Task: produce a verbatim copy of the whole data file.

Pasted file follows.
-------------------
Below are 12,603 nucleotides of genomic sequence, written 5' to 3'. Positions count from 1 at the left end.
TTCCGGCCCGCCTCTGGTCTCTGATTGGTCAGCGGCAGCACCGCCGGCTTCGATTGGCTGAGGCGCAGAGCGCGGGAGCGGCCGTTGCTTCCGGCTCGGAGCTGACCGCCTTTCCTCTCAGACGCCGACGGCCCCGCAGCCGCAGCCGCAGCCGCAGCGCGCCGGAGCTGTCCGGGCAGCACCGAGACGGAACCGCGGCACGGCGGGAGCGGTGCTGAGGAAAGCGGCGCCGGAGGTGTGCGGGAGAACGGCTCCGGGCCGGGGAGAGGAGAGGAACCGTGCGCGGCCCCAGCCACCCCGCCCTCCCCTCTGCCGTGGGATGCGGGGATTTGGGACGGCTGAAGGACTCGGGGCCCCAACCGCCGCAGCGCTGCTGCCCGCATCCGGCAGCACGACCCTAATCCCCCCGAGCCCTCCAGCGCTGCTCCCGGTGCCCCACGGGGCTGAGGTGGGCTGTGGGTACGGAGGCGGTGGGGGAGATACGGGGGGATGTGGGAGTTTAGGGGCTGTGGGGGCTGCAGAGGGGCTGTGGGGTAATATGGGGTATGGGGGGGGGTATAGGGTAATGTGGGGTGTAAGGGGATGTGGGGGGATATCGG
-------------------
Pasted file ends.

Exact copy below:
Below are 12,603 nucleotides of genomic sequence, written 5' to 3'. Positions count from 1 at the left end.
TTCCGGCCCGCCTCTGGTCTCTGATTGGTCAGCGGCAGCACCGCCGGCTTCGATTGGCTGAGGCGCAGAGCGCGGGAGCGGCCGTTGCTTCCGGCTCGGAGCTGACCGCCTTTCCTCTCAGACGCCGACGGCCCCGCAGCCGCAGCCGCAGCCGCAGCGCGCCGGAGCTGTCCGGGCAGCACCGAGACGGAACCGCGGCACGGCGGGAGCGGTGCTGAGGAAAGCGGCGCCGGAGGTGTGCGGGAGAACGGCTCCGGGCCGGGGAGAGGAGAGGAACCGTGCGCGGCCCCAGCCACCCCGCCCTCCCCTCTGCCGTGGGATGCGGGGATTTGGGACGGCTGAAGGACTCGGGGCCCCAACCGCCGCAGCGCTGCTGCCCGCATCCGGCAGCACGACCCTAATCCCCCCGAGCCCTCCAGCGCTGCTCCCGGTGCCCCACGGGGCTGAGGTGGGCTGTGGGTACGGAGGCGGTGGGGGAGATACGGGGGGATGTGGGAGTTTAGGGGCTGTGGGGGCTGCAGAGGGGCTGTGGGGTAATATGGGGTATGGGGGGGGGTATAGGGTAATGTGGGGTGTAAGGGGATGTGGGGGGATATCGG